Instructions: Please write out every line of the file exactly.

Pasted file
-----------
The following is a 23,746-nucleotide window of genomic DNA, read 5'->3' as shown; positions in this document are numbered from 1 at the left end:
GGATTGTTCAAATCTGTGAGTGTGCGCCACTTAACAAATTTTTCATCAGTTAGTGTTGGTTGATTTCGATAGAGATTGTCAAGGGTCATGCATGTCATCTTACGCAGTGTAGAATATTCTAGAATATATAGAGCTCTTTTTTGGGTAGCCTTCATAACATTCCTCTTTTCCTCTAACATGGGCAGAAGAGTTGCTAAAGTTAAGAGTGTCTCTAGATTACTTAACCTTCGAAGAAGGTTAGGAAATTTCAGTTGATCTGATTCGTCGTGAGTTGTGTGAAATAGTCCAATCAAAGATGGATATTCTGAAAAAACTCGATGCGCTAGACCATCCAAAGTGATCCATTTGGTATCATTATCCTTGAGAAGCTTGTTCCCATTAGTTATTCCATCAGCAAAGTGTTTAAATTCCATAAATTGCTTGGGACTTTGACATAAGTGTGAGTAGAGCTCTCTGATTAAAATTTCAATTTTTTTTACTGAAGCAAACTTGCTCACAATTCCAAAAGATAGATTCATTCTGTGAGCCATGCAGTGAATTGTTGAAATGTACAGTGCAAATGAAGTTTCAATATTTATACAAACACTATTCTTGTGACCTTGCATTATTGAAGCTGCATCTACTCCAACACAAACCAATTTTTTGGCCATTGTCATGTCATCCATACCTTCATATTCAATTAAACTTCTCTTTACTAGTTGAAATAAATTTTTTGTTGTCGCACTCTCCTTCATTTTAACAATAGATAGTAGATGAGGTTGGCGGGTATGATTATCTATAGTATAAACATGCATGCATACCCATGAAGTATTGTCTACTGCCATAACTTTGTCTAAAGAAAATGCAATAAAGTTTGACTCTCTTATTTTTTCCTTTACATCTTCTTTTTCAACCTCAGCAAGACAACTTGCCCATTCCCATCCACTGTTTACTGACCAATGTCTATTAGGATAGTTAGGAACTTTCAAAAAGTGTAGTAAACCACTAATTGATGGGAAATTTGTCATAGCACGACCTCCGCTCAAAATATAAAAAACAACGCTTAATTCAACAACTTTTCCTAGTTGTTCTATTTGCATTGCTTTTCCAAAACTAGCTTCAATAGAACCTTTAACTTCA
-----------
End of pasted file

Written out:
The following is a 23,746-nucleotide window of genomic DNA, read 5'->3' as shown; positions in this document are numbered from 1 at the left end:
GGATTGTTCAAATCTGTGAGTGTGCGCCACTTAACAAATTTTTCATCAGTTAGTGTTGGTTGATTTCGATAGAGATTGTCAAGGGTCATGCATGTCATCTTACGCAGTGTAGAATATTCTAGAATATATAGAGCTCTTTTTTGGGTAGCCTTCATAACATTCCTCTTTTCCTCTAACATGGGCAGAAGAGTTGCTAAAGTTAAGAGTGTCTCTAGATTACTTAACCTTCGAAGAAGGTTAGGAAATTTCAGTTGATCTGATTCGTCGTGAGTTGTGTGAAATAGTCCAATCAAAGATGGATATTCTGAAAAAACTCGATGCGCTAGACCATCCAAAGTGATCCATTTGGTATCATTATCCTTGAGAAGCTTGTTCCCATTAGTTATTCCATCAGCAAAGTGTTTAAATTCCATAAATTGCTTGGGACTTTGACATAAGTGTGAGTAGAGCTCTCTGATTAAAATTTCAATTTTTTTTACTGAAGCAAACTTGCTCACAATTCCAAAAGATAGATTCATTCTGTGAGCCATGCAGTGAATTGTTGAAATGTACAGTGCAAATGAAGTTTCAATATTTATACAAACACTATTCTTGTGACCTTGCATTATTGAAGCTGCATCTACTCCAACACAAACCAATTTTTTGGCCATTGTCATGTCATCCATACCTTCATATTCAATTAAACTTCTCTTTACTAGTTGAAATAAATTTTTTGTTGTCGCACTCTCCTTCATTTTAACAATAGATAGTAGATGAGGTTGGCGGGTATGATTATCTATAGTATAAACATGCATGCATACCCATGAAGTATTGTCTACTGCCATAACTTTGTCTAAAGAAAATGCAATAAAGTTTGACTCTCTTATTTTTTCCTTTACATCTTCTTTTTCAACCTCAGCAAGACAACTTGCCCATTCCCATCCACTGTTTACTGACCAATGTCTATTAGGATAGTTAGGAACTTTCAAAAAGTGTAGTAAACCACTAATTGATGGGAAATTTGTCATAGCACGACCTCCGCTCAAAATATAAAAAACAACGCTTAATTCAACAACTTTTCCTAGTTGTTCTATTTGCATTGCTTTTCCAAAACTAGCTTCAATAGAACCTTTAACTTCA